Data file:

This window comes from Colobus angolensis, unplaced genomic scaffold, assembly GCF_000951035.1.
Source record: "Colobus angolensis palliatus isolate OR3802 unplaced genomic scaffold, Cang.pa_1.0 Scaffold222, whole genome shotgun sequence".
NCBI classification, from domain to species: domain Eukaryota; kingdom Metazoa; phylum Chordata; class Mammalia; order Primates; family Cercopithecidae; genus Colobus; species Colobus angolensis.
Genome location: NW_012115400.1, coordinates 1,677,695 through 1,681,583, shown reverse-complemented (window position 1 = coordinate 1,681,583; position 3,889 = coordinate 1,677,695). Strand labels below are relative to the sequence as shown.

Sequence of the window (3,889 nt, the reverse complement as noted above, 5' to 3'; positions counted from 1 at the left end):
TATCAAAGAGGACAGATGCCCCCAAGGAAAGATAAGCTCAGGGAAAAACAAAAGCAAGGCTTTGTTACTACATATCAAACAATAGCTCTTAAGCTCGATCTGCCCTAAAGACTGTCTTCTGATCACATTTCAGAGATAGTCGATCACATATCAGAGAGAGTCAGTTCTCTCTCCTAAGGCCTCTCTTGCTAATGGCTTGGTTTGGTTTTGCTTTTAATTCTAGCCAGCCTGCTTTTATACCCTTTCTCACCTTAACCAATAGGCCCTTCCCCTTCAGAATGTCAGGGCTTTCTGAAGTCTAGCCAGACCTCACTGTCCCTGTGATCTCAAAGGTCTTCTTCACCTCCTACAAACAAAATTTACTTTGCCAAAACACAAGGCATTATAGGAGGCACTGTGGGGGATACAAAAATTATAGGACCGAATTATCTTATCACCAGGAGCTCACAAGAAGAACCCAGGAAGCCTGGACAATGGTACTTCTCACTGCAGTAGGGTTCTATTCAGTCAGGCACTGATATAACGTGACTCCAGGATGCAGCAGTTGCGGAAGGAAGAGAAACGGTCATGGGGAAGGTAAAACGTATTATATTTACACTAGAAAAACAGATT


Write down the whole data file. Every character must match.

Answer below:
This window comes from Colobus angolensis, unplaced genomic scaffold, assembly GCF_000951035.1.
Source record: "Colobus angolensis palliatus isolate OR3802 unplaced genomic scaffold, Cang.pa_1.0 Scaffold222, whole genome shotgun sequence".
NCBI classification, from domain to species: domain Eukaryota; kingdom Metazoa; phylum Chordata; class Mammalia; order Primates; family Cercopithecidae; genus Colobus; species Colobus angolensis.
Genome location: NW_012115400.1, coordinates 1,677,695 through 1,681,583, shown reverse-complemented (window position 1 = coordinate 1,681,583; position 3,889 = coordinate 1,677,695). Strand labels below are relative to the sequence as shown.

Sequence of the window (3,889 nt, the reverse complement as noted above, 5' to 3'; positions counted from 1 at the left end):
TATCAAAGAGGACAGATGCCCCCAAGGAAAGATAAGCTCAGGGAAAAACAAAAGCAAGGCTTTGTTACTACATATCAAACAATAGCTCTTAAGCTCGATCTGCCCTAAAGACTGTCTTCTGATCACATTTCAGAGATAGTCGATCACATATCAGAGAGAGTCAGTTCTCTCTCCTAAGGCCTCTCTTGCTAATGGCTTGGTTTGGTTTTGCTTTTAATTCTAGCCAGCCTGCTTTTATACCCTTTCTCACCTTAACCAATAGGCCCTTCCCCTTCAGAATGTCAGGGCTTTCTGAAGTCTAGCCAGACCTCACTGTCCCTGTGATCTCAAAGGTCTTCTTCACCTCCTACAAACAAAATTTACTTTGCCAAAACACAAGGCATTATAGGAGGCACTGTGGGGGATACAAAAATTATAGGACCGAATTATCTTATCACCAGGAGCTCACAAGAAGAACCCAGGAAGCCTGGACAATGGTACTTCTCACTGCAGTAGGGTTCTATTCAGTCAGGCACTGATATAACGTGACTCCAGGATGCAGCAGTTGCGGAAGGAAGAGAAACGGTCATGGGGAAGGTAAAACGTATTATATTTACACTAGAAAAACAGATT